The ending is a bit lame. (The thieves get away, but the loot they took from the merchants at the fair is recovered.) Everyone lives happily ever after, and fractons later become known as fractions. Nevertheless, this story would be a memorable and gentle introduction to or review of the subject of simple fractions.

Other Sir Cumference books are:
Sir Cumference and All the King’s Tens (in my library)
Sir Cumference and the First Round Table (in my library)
Sir Cumference and the Roundabout Battle
Sir Cumference and the Viking’s Map
Sir Cumference and the Dragon of Pi
Sir Cumference and the Isle of Immeter
Sir Cumference and the Great Knight of Angleland
Sir Cumference and the Sword in the Cone
Sir Cumference and the Off-the-Charts Dessert

Another “living math” picture book that I picked up at the used bookstore is The Greedy Triangle by Marilyn Burns. (Ms. Burns wrote two of the books in the Brown Paper School series, Math for Smarty Pants and The I Hate Mathematics Book!, and her name is on a series of math education books from Scholastic for preschool and primary readers, Marilyn Burns brainy day books.) The Greedy Triangle is about a triangle with a busy life who nevertheless becomes bored with doing the same old triangular things. With the help of a shapeshifter, our triangle tries out life as a quadrilateral, a pentagon, and a hexagon, then several other shapes all the way up to a decagon. But, of course, then the old life of a triangle starts to look good, and our shape-shifting shape asks for one last change.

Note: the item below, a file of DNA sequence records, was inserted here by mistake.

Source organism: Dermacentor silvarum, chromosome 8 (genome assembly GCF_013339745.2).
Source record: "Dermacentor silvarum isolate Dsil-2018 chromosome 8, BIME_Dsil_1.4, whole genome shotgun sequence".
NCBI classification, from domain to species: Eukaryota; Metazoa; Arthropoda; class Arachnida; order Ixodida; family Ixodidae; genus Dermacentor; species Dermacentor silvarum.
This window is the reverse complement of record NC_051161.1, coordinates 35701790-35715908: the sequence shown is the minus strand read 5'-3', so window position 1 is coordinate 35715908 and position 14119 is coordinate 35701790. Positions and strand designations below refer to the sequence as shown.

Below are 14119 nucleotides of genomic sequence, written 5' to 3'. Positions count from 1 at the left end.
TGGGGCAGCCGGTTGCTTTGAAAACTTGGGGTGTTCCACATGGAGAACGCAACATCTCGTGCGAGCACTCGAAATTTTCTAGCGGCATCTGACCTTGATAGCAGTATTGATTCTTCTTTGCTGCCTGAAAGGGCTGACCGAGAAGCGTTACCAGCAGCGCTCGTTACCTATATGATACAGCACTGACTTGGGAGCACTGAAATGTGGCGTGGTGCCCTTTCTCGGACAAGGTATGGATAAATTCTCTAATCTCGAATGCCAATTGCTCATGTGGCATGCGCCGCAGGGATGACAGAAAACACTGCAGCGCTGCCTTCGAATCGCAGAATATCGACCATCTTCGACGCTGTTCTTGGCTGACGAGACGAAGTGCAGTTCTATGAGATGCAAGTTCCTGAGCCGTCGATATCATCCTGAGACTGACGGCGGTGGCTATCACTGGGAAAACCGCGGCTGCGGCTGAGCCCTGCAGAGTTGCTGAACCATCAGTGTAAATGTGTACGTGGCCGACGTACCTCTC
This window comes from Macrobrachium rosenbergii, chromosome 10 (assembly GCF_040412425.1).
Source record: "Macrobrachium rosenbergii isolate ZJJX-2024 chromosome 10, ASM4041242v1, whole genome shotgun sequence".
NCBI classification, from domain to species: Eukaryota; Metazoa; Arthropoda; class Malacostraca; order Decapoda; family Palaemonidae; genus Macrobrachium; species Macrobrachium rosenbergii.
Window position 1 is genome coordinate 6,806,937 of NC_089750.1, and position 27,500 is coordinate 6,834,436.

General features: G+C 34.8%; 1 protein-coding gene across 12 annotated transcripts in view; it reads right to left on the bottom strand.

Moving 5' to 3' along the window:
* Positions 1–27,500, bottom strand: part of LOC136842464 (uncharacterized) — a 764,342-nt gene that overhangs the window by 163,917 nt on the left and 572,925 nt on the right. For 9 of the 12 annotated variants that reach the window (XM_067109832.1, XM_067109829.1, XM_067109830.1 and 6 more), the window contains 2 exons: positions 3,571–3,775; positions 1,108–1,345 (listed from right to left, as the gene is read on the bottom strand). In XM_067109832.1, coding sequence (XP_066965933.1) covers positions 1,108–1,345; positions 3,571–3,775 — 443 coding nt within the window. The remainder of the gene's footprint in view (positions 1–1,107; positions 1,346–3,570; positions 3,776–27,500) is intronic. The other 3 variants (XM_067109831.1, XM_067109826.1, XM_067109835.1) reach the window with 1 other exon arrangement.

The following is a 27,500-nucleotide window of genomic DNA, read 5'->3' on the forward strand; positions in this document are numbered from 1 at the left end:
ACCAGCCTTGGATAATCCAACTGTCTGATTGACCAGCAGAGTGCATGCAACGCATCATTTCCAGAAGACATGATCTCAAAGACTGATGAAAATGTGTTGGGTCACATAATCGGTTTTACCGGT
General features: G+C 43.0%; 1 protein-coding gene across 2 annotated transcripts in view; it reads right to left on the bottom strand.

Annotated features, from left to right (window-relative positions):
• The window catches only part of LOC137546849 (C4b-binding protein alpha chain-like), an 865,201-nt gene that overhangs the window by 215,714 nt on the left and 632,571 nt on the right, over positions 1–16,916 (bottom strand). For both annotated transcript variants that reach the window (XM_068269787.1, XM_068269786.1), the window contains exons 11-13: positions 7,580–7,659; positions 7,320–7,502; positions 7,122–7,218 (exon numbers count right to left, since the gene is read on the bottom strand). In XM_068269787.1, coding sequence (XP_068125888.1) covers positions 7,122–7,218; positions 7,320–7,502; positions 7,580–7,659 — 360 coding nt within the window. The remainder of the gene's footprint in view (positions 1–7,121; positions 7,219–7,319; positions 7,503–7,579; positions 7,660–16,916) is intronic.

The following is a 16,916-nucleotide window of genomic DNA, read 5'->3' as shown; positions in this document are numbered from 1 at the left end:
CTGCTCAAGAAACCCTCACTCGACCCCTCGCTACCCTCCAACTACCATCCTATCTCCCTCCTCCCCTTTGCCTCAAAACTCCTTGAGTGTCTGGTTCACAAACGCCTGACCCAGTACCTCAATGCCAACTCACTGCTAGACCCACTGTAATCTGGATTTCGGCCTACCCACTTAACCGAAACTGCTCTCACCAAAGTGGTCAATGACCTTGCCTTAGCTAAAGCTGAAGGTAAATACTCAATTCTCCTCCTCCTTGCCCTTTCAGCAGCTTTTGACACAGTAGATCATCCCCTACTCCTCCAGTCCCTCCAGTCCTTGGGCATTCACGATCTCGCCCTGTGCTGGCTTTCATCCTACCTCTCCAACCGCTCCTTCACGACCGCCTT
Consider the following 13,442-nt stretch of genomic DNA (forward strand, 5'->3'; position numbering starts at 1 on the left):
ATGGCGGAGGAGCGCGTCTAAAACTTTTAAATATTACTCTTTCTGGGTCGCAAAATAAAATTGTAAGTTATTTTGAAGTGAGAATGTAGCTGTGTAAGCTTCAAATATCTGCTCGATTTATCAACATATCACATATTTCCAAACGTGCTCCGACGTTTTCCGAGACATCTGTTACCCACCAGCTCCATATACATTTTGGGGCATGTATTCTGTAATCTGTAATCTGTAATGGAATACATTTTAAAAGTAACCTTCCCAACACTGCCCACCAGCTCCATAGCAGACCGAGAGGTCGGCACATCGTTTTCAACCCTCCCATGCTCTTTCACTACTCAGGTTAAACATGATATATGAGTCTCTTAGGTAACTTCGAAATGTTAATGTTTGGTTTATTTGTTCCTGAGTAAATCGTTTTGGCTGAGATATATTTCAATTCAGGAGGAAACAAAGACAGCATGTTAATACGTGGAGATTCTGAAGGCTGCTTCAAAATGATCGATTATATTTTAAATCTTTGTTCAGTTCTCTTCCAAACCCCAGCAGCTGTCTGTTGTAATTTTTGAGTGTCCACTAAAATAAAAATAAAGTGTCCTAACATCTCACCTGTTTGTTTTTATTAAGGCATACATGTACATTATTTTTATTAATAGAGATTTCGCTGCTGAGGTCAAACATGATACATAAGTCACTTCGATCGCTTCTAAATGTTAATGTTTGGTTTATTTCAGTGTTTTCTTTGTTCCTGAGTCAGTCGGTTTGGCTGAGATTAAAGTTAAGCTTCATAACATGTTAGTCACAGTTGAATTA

I think this kind of “didacticism” is a just fine. Stories make math so much more interesting. Then again, I was usually the only one in my math classes who actually liked story problems best. Unadorned numbers make me cringe.